For Scotts Miracle-Gro, requirements for an automated solution included ease-of-use and a seamless integration with its SAP environment, which would include loading account balances directly from SAP ERP Financials. A search of multiple solutions and vendors identified BlackLine, an SAP partner, for delivering the accounting functionality the business needed. After a phased implementation of the Account Reconciliations and Task Management applications that began with the corporate accounting group, the company added Journal Entry in 2015.
Defined roles and responsibilities. “Defining which users were going to be involved with preparing the reconciliation and the approval added a lot of value; we knew which groups had responsibility for an account, but previously, we weren’t always sure who exactly was preparing or approving them. BlackLine gives us a platform to define roles more effectively,” says Johns.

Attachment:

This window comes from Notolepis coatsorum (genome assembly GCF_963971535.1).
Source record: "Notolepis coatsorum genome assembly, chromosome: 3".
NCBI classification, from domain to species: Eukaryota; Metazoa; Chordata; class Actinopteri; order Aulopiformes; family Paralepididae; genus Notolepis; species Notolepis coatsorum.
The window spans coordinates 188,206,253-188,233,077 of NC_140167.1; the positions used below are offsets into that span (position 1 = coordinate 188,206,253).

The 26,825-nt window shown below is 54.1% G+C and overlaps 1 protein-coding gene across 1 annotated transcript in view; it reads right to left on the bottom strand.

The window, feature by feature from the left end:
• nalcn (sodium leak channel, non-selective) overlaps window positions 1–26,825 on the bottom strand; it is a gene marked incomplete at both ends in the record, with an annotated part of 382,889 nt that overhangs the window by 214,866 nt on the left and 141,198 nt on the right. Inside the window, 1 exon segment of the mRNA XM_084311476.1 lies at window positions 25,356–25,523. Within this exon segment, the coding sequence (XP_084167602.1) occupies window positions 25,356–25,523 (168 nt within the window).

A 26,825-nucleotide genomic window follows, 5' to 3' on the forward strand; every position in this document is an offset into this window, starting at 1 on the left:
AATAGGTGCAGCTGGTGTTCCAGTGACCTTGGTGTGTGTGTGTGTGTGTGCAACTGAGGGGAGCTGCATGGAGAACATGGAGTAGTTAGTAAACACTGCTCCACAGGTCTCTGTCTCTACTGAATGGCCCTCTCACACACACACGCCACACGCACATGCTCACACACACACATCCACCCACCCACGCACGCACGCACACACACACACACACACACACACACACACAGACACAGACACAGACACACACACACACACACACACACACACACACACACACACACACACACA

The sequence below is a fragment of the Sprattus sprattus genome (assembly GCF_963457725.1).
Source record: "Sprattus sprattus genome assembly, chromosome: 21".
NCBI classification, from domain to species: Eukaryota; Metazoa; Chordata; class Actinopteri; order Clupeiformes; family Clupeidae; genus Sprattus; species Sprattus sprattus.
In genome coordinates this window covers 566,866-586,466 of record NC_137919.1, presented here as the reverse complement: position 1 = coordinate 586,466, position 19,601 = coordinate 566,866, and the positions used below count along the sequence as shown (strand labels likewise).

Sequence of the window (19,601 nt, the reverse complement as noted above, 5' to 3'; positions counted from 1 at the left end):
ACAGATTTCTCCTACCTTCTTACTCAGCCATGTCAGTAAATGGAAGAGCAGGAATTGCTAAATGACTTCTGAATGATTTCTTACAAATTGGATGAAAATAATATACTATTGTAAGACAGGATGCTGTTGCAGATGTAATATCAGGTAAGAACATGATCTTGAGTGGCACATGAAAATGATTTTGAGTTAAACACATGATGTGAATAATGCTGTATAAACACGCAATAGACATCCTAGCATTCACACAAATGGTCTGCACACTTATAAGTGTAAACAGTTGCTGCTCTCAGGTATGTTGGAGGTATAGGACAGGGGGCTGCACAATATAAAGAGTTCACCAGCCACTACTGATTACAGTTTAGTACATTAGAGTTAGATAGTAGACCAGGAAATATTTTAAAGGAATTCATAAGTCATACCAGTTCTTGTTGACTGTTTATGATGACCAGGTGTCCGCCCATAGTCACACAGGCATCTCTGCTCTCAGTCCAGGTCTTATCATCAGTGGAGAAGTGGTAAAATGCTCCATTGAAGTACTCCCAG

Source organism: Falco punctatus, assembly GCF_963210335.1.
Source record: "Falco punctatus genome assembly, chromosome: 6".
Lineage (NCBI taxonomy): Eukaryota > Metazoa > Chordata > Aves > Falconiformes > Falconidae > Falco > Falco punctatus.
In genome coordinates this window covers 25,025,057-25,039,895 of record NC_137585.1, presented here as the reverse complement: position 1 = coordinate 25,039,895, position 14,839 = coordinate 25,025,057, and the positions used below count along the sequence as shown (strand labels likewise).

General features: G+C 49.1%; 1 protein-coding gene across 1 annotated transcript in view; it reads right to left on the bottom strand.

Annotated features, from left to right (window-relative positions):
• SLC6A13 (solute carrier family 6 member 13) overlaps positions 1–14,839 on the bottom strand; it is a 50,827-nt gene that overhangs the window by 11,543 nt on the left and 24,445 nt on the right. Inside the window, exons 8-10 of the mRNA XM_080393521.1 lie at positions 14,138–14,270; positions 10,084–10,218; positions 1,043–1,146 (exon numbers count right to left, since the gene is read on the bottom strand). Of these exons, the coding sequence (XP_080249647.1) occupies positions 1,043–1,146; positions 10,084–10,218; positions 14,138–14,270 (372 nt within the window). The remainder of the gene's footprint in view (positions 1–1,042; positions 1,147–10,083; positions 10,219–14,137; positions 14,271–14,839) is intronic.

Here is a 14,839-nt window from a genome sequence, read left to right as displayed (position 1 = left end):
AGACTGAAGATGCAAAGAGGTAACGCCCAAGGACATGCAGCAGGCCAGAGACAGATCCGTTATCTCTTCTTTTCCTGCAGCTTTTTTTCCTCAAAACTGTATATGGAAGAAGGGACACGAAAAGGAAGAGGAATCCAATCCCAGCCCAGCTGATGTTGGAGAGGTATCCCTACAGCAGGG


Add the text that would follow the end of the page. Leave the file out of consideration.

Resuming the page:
Auto-certified more than 1,000 accounts. To achieve a best-practice definition for an account reconciliation, Scotts Miracle-Gro started with a consistent view of how the month-end balance in every SAP account is portrayed and worked backward from there, modifying a template based on an account’s specific purpose and procedures.
By firming up procedures on an account-by-account basis, the business was able to achieve auto-certification for more than 1,000 accounts. This includes items such as a monthly lease payment, a relatively stable investment account, or any account with static balances, predictable activity, or a zero balance.
Saved time with standardization. Time savings, though, are not limited to accounts that are auto-certified. The Account Reconciliations solution includes a header tab that shows a preparer, approver, or auditor an account’s history, its procedures, and a brief description of the purpose. “It seems simple, but when thousands of accounts have this validated information all in one place, it saves a lot of time,” Johns says. “And the people who had been performing reconciliations and clerical work are now free to spend that time analyzing the account rather than just putting a number on it.”